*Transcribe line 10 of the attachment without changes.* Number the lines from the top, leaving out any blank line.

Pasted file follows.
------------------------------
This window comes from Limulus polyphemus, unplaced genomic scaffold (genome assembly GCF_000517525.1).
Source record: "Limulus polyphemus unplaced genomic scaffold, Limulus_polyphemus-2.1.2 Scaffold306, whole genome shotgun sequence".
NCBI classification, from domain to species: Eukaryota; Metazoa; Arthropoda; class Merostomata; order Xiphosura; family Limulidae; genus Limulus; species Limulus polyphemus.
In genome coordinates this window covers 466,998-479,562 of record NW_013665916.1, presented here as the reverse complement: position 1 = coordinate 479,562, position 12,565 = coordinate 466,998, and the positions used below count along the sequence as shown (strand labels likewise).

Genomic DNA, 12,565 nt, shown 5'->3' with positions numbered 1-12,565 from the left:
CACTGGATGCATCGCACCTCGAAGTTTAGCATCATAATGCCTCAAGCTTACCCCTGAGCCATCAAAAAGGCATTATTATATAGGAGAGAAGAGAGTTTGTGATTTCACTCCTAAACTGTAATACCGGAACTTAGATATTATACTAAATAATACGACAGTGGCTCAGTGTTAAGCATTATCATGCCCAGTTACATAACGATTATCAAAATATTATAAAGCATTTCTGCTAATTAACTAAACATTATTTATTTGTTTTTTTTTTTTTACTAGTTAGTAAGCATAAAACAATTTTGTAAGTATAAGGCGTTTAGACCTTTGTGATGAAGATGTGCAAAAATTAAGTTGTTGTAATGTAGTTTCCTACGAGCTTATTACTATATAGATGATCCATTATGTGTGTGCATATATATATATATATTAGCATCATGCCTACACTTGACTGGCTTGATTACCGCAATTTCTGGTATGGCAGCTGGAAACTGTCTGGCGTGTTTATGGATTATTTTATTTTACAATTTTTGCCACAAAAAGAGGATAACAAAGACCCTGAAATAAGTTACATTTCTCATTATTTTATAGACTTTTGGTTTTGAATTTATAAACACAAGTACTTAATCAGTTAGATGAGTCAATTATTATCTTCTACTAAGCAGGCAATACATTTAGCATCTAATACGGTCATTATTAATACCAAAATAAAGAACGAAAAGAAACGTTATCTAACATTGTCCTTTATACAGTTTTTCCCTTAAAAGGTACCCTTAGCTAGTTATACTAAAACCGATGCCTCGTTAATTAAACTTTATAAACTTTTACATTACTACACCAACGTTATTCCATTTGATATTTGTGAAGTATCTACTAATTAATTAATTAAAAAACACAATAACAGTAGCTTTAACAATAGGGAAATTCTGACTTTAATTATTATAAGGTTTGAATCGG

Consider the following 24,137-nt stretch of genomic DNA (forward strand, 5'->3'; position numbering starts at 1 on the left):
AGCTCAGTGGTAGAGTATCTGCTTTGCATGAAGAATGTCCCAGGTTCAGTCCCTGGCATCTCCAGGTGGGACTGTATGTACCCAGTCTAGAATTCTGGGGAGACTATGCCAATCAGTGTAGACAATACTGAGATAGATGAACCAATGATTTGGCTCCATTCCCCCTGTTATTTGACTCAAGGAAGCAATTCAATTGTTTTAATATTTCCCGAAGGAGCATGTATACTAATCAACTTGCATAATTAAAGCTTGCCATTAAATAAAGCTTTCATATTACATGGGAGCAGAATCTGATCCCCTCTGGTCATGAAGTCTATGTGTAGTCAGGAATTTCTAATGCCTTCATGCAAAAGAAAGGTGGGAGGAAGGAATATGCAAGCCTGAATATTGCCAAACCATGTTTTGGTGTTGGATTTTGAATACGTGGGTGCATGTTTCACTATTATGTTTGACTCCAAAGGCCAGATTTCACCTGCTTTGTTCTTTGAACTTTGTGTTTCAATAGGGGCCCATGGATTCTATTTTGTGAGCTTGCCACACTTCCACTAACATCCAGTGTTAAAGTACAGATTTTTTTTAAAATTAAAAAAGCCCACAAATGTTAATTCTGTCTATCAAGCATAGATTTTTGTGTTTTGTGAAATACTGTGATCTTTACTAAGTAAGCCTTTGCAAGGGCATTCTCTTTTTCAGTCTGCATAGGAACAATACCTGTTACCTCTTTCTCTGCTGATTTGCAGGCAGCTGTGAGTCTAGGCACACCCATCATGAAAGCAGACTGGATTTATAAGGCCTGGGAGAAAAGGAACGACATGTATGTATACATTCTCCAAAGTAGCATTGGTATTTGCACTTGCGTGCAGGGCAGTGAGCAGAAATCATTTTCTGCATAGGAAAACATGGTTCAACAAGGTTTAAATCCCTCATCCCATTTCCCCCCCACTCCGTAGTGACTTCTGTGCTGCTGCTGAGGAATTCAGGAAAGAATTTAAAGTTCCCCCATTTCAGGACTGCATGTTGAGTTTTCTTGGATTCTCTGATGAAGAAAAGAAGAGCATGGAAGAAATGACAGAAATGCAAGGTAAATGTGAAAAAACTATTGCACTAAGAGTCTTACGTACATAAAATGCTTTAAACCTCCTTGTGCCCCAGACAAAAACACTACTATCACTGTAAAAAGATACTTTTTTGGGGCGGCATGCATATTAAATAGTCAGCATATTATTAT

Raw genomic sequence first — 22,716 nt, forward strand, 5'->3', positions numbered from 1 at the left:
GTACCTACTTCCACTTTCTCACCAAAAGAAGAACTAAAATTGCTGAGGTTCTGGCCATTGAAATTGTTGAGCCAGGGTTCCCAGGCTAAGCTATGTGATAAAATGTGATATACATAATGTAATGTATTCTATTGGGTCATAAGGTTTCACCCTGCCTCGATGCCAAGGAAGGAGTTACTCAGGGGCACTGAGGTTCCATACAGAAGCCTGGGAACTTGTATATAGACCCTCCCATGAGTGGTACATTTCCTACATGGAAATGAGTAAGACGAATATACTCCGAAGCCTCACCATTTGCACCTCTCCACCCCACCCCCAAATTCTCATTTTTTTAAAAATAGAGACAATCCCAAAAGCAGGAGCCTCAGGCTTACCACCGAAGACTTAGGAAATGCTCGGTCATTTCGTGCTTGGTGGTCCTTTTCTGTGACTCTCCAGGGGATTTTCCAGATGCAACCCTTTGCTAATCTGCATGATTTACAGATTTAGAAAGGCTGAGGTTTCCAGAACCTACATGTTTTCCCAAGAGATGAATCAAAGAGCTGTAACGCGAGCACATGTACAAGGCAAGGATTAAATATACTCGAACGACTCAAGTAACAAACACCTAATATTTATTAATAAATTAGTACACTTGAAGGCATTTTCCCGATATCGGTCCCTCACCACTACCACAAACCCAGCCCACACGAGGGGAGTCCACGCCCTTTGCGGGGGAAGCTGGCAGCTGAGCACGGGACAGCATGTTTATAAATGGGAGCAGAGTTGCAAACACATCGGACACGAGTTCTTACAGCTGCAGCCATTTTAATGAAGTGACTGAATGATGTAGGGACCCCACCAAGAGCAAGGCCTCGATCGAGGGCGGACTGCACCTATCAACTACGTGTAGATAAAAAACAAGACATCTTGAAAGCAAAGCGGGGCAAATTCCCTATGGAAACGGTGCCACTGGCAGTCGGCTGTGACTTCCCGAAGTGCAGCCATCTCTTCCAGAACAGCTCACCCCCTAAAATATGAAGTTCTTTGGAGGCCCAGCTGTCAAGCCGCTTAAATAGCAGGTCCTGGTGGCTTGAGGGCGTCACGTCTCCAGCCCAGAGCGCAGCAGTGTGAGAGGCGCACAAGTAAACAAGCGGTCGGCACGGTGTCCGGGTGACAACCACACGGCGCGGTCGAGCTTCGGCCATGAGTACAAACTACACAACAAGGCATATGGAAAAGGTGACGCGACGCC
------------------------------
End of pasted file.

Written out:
GTACCTACTTCCACTTTCTCACCAAAAGAAGAACTAAAATTGCTGAGGTTCTGGCCATTGAAATTGTTGAGCCAGGGTTCCCAGGCTAAGCTATGTGATAAAATGTGATATACATAATGTAATGTATTCTATTGGGTCATAAGGTTTCACCCTGCCTCGATGCCAAGGAAGGAGTTACTCAGGGGCACTGAGGTTCCATACAGAAGCCTGGGAACTTGTATATAGACCCTCCCATGAGTGGTACATTTCCTACATGGAAATGAGTAAGACGAATATACTCCGAAGCCTCACCATTTGCACCTCTCCACCCCACCCCCAAATTCTCATTTTTTTAAAAATAGAGACAATCCCAAAAGCAGGAGCCTCAGGCTTACCACCGAAGACTTAGGAAATGCTCGGTCATTTCGTGCTTGGTGGTCCTTTTCTGTGACTCTCCAGGGGATTTTCCAGATGCAACCCTTTGCTAATCTGCATGATTTACAGATTTAGAAAGGCTGAGGTTTCCAGAACCTACATGTTTTCCCAAGAGATGAATCAAAGAGCTGTAACGCGAGCACATGTACAAGGCAAGGATTAAATATACTCGAACGACTCAAGTAACAAACACCTAATATTTATTAATAAATTAGTACACTTGAAGGCATTTTCCCGATATCGGTCCCTCACCACTACCACAAACCCAGCCCACACGAGGGGAGTCCACGCCCTTTGCGGGGGAAGCTGGCAGCTGAGCACGGGACAGCATGTTTATAAATGGGAGCAGAGTTGCAAACACATCGGACACGAGTTCTTACAGCTGCAGCCATTTTAATGAAGTGACTGAATGATGTAGGGACCCCACCAAGAGCAAGGCCTCGATCGAGGGCGGACTGCACCTATCAACTACGTGTAGATAAAAAACAAGACATCTTGAAAGCAAAGCGGGGCAAATTCCCTATGGAAACGGTGCCACTGGCAGTCGGCTGTGACTTCCCGAAGTGCAGCCATCTCTTCCAGAACAGCTCACCCCCTAAAATATGAAGTTCTTTGGAGGCCCAGCTGTCAAGCCGCTTAAATAGCAGGTCCTGGTGGCTTGAGGGCGTCACGTCTCCAGCCCAGAGCGCAGCAGTGTGAGAGGCGCACAAGTAAACAAGCGGTCGGCACGGTGTCCGGGTGACAACCACACGGCGCGGTCGAGCTTCGGCCATGAGTACAAACTACACAACAAGGCATATGGAAAAGGTGACGCGACGCC